Something like 30% of our alumni work in the corporate sector, yet it can be challenging for our students to articulate why a company should hire someone with a History rather than Business degree. To help us understand better the path from the Bethel History Department to the business world, we interviewed Brandon Raatikka (’03), a vice president at FactRight.
Why/how did you decide to major in History? (Did you come to Bethel knowing that was what you wanted to do?)
I came to Bethel knowing I was going to major in history. All throughout my childhood, I was fascinated with various historical periods (the American Civil War, medieval Europe, ancient Rome), and my older sister was a history major in college (at Taylor). If she could, why couldn’t I also study something I loved? In fact, the plan was to go on to grad school after college and become a history professor.
What memories of your time as a Bethel History major most stick out?
I have many vivid memories of being a history student at Bethel. I remember all classes fondly, especially the European history classes. What student taking Roman Civ with Professor Cragg will ever forget “The Curse of the Barcas?” Serving as Neil Lettinga’s T.A. for two years was definitely a unique experience. It was cool to hang around him so much — I learned a lot about history and some about life. However, the memories that most stick out to me include taking the World War I interim class — for our class project, my group dug a life-sized snow trench near the seminary, complete with parapet and barbed wire — and then T.A.-ing for the class my sophomore and senior years. During those Januarys I didn’t just take a class; I felt like I lived WWI through the art, music, films, and philosophy of the period. That was a very special course.
Did you study abroad as an undergraduate? How did you pick your program? Would you recommend the experience to Bethel History majors today?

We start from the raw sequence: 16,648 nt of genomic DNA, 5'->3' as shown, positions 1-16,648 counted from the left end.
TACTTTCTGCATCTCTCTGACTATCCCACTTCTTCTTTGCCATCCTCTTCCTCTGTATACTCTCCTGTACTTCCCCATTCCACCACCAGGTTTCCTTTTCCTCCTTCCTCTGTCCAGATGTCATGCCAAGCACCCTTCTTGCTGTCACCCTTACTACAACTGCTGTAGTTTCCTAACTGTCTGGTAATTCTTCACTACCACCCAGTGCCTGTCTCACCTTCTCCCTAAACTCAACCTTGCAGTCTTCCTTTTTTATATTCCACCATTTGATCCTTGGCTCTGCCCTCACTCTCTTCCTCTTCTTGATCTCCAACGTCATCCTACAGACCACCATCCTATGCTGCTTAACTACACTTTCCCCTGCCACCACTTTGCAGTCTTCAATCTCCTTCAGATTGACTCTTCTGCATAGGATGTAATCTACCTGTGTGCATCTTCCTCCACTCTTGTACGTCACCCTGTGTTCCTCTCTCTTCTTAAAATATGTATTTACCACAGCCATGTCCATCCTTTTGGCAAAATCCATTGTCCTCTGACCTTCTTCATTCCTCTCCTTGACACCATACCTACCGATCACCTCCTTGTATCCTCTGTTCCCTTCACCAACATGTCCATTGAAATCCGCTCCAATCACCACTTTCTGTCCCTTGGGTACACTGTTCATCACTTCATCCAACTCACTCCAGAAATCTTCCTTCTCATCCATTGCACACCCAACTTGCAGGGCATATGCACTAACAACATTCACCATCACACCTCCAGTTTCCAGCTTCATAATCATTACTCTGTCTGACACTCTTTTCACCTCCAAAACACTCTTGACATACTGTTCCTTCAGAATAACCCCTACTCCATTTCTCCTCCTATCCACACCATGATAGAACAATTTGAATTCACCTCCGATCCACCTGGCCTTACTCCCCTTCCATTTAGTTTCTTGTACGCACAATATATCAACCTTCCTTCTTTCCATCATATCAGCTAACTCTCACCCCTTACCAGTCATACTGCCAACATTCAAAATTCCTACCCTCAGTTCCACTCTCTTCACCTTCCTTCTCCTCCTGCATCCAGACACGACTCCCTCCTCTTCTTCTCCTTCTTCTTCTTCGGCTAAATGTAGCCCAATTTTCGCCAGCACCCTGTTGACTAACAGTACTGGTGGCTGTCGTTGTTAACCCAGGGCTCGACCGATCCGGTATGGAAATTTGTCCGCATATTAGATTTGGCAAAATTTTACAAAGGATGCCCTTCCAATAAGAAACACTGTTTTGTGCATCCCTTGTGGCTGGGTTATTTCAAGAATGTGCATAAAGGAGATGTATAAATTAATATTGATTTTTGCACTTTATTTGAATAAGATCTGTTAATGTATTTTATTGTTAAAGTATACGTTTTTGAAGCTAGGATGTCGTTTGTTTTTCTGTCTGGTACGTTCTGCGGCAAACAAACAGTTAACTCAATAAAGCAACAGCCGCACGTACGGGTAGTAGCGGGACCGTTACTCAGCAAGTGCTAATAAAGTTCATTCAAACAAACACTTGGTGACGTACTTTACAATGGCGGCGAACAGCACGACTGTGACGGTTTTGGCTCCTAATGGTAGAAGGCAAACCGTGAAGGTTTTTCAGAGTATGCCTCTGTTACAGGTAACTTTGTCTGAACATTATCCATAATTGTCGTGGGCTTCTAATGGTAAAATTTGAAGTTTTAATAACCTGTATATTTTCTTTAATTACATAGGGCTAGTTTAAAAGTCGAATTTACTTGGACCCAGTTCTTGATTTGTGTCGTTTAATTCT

I studied abroad at the Centre for Medieval and Renaissance Studies through the Council for Christian Colleges and Universities at the University of Oxford my junior year. [Ed.- Brandon is the fourth Bethel History alum in this series to have spent a semester in Oxford. CCCU students can still study at Oxford, through the Best Semester program at Wycliffe Hall.]
I’ve always been a bit of an Anglophile, and Oxford has so much history and neat architecture, that it was an easy choice for a semester abroad. I would recommend studying elsewhere to every student, not just history majors. In a lot of ways, it was the biggest highlight of my life. Living abroad taught me a lot about personal responsibility and growth; the education was top notch; I was able to make some lasting relationships with people I met; there were unique experiences to be had (including gaining a undying love for Indian food); the location was very cool; and it opened up the possibility and gave me more confidence to more widely travel. Studying abroad gives students the opportunity to see what’s “out there,” and experience some of the wonder of the world. Most important, it’s incredibly fun.
It looks like you went straight from Bethel into law school at the University of Minnesota… Here again, why’d you decide on that path? Was majoring in History good preparation for law school?
I went to law school because after my junior year, I decided that I wasn’t going to go to grad school to compete with all the smart kids I had met in Oxford for the available teaching jobs. I went to law school because it seemed like a good application for the analytical skills I learned as a history major, because my eighth grade social studies teacher told me that I should become a lawyer, because I got a pretty good score on the LSAT, and because I wanted to delay having to encounter the real world for three more years (just kidding, sort of).